Certain individuals decided to add to the message of the gospel and teach that Gentiles should first become Jews before they could be saved. They required them to be circumcised according to the law of Moses (15:1).
That greatly disturbed Paul and Barnabas who had been entrusted with, and had declared the message to Gentiles (and Jews) since they departed after their commissioning at Antioch.
After rejection by Jews, they went to Iconium where both Jews and Greeks became believers. There, it was unbelieving Jews who tried to poison the minds of believers and set them against Paul and Barnabas. They fled to Lystra and Derbe,
After the miraculous healing of a crippled man, the Gentiles actually believed that Paul and Barnabas were the gods Zeus and Hermes, but the apostles instructed them about the God who made heaven and earth.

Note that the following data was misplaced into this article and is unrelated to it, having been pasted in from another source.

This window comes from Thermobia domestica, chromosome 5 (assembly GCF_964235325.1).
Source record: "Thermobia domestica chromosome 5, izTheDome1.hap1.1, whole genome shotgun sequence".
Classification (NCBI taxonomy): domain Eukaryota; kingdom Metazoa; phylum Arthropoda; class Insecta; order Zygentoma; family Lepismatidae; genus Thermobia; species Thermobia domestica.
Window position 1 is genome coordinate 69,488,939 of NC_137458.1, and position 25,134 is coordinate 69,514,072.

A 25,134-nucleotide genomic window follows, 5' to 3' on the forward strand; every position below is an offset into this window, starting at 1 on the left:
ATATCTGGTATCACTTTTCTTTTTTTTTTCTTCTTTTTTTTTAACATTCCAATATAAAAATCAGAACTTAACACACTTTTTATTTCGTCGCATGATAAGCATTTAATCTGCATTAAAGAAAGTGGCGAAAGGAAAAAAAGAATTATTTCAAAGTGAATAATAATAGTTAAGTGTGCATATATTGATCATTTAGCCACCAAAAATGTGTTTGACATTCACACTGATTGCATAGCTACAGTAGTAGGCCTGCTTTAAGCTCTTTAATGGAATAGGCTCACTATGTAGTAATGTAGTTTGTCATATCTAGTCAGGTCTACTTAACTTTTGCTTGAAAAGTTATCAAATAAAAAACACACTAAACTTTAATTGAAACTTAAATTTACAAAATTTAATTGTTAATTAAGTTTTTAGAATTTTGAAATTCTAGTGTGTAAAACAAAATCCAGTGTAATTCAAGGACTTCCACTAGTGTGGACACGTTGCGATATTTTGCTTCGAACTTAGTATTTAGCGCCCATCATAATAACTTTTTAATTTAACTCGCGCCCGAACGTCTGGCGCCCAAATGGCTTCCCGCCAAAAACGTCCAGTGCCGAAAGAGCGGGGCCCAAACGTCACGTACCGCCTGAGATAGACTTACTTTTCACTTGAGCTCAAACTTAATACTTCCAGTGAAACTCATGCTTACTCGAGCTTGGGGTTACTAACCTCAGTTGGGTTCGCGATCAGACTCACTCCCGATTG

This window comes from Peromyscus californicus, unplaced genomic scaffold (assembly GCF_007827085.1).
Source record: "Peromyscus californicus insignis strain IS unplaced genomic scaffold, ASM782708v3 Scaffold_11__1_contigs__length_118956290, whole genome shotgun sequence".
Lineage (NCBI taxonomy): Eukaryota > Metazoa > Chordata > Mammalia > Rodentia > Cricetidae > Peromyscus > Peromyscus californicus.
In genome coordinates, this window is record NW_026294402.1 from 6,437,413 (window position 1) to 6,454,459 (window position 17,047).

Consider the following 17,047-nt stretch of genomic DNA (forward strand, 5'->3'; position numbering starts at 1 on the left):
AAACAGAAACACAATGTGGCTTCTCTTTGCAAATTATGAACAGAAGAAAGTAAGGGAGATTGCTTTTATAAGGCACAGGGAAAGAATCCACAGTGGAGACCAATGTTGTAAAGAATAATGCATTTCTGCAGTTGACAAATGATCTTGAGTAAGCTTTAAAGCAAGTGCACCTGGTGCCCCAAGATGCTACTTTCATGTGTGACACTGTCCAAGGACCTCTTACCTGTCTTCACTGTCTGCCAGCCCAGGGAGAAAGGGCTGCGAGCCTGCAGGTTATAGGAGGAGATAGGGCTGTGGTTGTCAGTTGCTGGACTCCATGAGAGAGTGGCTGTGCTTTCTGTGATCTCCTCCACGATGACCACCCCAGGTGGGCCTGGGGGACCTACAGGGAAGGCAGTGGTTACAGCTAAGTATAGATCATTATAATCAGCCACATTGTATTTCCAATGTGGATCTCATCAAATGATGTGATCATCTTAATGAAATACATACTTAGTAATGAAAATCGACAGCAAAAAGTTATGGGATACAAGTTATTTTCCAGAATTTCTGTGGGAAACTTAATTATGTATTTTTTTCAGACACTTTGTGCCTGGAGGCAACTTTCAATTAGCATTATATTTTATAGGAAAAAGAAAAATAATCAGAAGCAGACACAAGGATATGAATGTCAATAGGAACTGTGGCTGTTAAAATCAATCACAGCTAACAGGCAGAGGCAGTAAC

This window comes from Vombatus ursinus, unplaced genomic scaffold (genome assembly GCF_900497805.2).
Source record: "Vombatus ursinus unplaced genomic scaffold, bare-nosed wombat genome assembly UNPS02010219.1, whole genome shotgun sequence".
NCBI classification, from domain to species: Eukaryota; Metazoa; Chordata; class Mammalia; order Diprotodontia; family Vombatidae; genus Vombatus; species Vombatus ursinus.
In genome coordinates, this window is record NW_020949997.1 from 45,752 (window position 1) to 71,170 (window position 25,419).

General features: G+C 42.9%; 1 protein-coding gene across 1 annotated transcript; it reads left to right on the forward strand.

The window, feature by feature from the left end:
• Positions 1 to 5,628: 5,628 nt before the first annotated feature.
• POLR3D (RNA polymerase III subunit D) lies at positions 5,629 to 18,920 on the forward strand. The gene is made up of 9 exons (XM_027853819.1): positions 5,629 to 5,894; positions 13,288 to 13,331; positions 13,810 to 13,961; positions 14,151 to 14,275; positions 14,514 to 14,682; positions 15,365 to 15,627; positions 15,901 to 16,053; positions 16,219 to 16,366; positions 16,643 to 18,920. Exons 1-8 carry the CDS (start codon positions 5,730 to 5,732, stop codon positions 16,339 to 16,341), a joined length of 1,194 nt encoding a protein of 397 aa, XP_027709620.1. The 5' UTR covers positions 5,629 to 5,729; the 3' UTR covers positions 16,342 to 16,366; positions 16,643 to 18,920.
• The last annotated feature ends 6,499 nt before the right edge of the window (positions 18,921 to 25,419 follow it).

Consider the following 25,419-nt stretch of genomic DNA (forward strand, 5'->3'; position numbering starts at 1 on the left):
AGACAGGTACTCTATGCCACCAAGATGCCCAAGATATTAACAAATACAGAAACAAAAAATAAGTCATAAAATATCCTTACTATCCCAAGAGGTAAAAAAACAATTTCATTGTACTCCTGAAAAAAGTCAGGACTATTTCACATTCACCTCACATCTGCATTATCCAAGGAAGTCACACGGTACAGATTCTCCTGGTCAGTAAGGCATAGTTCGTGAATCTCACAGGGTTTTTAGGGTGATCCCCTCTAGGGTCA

Again, Jews came from Antioch and Iconium to stir up trouble, stoning Paul. But even through persecution they fulfilled their commission and brought back good news to Antioch that God “had opened a door of faith for the Gentiles.”
That should have been cause for celebration but instead, some partisan “believers” came with this teaching about circumcision.
They seemed to ignore what God had done abolishing distinction between Jews and Gentiles by bringing both to faith and removing the dividing wall.
Love, like death, hath all destroyed
Rendered all distinctions void;
Names, and sects, and parties fall:
Thou, O Christ, art all in all.
Charles Wesley, 1797-88